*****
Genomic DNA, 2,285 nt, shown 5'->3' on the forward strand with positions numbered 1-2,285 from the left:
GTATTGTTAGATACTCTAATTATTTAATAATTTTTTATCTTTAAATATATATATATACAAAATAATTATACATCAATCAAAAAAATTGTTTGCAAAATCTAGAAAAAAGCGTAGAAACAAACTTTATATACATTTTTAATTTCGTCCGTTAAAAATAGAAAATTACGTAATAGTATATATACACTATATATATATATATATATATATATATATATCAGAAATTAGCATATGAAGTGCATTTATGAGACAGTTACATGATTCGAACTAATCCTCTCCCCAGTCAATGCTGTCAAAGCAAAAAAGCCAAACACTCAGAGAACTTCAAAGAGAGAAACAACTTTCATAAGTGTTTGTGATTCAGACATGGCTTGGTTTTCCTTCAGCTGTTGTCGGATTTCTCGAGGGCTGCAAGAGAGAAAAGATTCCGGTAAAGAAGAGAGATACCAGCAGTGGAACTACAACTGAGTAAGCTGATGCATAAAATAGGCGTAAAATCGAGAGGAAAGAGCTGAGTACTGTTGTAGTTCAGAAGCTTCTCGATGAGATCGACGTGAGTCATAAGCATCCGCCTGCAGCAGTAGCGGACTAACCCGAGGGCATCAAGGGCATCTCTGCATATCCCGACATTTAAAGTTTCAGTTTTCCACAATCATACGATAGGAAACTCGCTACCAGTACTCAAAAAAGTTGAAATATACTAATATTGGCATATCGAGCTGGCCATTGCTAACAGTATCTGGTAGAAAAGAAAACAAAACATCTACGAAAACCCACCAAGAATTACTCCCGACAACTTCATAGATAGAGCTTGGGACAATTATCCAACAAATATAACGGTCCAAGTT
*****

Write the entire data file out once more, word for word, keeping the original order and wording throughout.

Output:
Genomic DNA, 2,285 nt, shown 5'->3' on the forward strand with positions numbered 1-2,285 from the left:
GTATTGTTAGATACTCTAATTATTTAATAATTTTTTATCTTTAAATATATATATATACAAAATAATTATACATCAATCAAAAAAATTGTTTGCAAAATCTAGAAAAAAGCGTAGAAACAAACTTTATATACATTTTTAATTTCGTCCGTTAAAAATAGAAAATTACGTAATAGTATATATACACTATATATATATATATATATATATATATATATCAGAAATTAGCATATGAAGTGCATTTATGAGACAGTTACATGATTCGAACTAATCCTCTCCCCAGTCAATGCTGTCAAAGCAAAAAAGCCAAACACTCAGAGAACTTCAAAGAGAGAAACAACTTTCATAAGTGTTTGTGATTCAGACATGGCTTGGTTTTCCTTCAGCTGTTGTCGGATTTCTCGAGGGCTGCAAGAGAGAAAAGATTCCGGTAAAGAAGAGAGATACCAGCAGTGGAACTACAACTGAGTAAGCTGATGCATAAAATAGGCGTAAAATCGAGAGGAAAGAGCTGAGTACTGTTGTAGTTCAGAAGCTTCTCGATGAGATCGACGTGAGTCATAAGCATCCGCCTGCAGCAGTAGCGGACTAACCCGAGGGCATCAAGGGCATCTCTGCATATCCCGACATTTAAAGTTTCAGTTTTCCACAATCATACGATAGGAAACTCGCTACCAGTACTCAAAAAAGTTGAAATATACTAATATTGGCATATCGAGCTGGCCATTGCTAACAGTATCTGGTAGAAAAGAAAACAAAACATCTACGAAAACCCACCAAGAATTACTCCCGACAACTTCATAGATAGAGCTTGGGACAATTATCCAACAAATATAACGGTCCAAGTT